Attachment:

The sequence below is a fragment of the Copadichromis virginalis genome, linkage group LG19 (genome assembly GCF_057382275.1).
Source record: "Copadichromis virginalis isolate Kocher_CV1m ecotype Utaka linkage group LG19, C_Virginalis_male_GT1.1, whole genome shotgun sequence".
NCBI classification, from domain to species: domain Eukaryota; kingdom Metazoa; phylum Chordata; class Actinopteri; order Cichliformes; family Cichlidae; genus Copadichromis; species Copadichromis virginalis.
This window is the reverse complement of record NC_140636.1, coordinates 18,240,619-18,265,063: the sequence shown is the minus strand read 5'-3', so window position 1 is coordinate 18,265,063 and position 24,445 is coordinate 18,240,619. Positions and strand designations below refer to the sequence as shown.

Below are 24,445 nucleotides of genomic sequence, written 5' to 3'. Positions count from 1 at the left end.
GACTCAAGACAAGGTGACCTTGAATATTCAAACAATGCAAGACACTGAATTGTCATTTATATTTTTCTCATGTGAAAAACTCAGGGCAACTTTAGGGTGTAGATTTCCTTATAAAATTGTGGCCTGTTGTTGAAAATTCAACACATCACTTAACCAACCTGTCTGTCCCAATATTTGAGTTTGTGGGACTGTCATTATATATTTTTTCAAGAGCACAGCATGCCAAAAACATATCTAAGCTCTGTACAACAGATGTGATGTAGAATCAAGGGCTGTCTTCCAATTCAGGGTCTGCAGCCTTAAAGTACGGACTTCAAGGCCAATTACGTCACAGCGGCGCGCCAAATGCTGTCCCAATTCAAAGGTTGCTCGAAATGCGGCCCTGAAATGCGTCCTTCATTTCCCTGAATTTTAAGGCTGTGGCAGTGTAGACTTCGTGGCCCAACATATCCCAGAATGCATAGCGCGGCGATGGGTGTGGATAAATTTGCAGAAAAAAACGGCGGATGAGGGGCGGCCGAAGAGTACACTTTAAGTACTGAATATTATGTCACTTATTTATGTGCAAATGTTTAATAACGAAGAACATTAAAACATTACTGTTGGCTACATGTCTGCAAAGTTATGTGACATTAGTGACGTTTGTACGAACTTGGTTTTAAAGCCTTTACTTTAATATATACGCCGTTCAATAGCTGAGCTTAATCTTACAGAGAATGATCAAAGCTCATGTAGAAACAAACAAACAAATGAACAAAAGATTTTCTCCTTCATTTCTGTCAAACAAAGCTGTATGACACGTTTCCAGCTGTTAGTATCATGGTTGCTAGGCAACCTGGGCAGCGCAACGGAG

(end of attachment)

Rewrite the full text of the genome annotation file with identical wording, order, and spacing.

The sequence below is a fragment of the Copadichromis virginalis genome, linkage group LG19 (genome assembly GCF_057382275.1).
Source record: "Copadichromis virginalis isolate Kocher_CV1m ecotype Utaka linkage group LG19, C_Virginalis_male_GT1.1, whole genome shotgun sequence".
NCBI classification, from domain to species: domain Eukaryota; kingdom Metazoa; phylum Chordata; class Actinopteri; order Cichliformes; family Cichlidae; genus Copadichromis; species Copadichromis virginalis.
This window is the reverse complement of record NC_140636.1, coordinates 18,240,619-18,265,063: the sequence shown is the minus strand read 5'-3', so window position 1 is coordinate 18,265,063 and position 24,445 is coordinate 18,240,619. Positions and strand designations below refer to the sequence as shown.

Below are 24,445 nucleotides of genomic sequence, written 5' to 3'. Positions count from 1 at the left end.
GACTCAAGACAAGGTGACCTTGAATATTCAAACAATGCAAGACACTGAATTGTCATTTATATTTTTCTCATGTGAAAAACTCAGGGCAACTTTAGGGTGTAGATTTCCTTATAAAATTGTGGCCTGTTGTTGAAAATTCAACACATCACTTAACCAACCTGTCTGTCCCAATATTTGAGTTTGTGGGACTGTCATTATATATTTTTTCAAGAGCACAGCATGCCAAAAACATATCTAAGCTCTGTACAACAGATGTGATGTAGAATCAAGGGCTGTCTTCCAATTCAGGGTCTGCAGCCTTAAAGTACGGACTTCAAGGCCAATTACGTCACAGCGGCGCGCCAAATGCTGTCCCAATTCAAAGGTTGCTCGAAATGCGGCCCTGAAATGCGTCCTTCATTTCCCTGAATTTTAAGGCTGTGGCAGTGTAGACTTCGTGGCCCAACATATCCCAGAATGCATAGCGCGGCGATGGGTGTGGATAAATTTGCAGAAAAAAACGGCGGATGAGGGGCGGCCGAAGAGTACACTTTAAGTACTGAATATTATGTCACTTATTTATGTGCAAATGTTTAATAACGAAGAACATTAAAACATTACTGTTGGCTACATGTCTGCAAAGTTATGTGACATTAGTGACGTTTGTACGAACTTGGTTTTAAAGCCTTTACTTTAATATATACGCCGTTCAATAGCTGAGCTTAATCTTACAGAGAATGATCAAAGCTCATGTAGAAACAAACAAACAAATGAACAAAAGATTTTCTCCTTCATTTCTGTCAAACAAAGCTGTATGACACGTTTCCAGCTGTTAGTATCATGGTTGCTAGGCAACCTGGGCAGCGCAACGGAG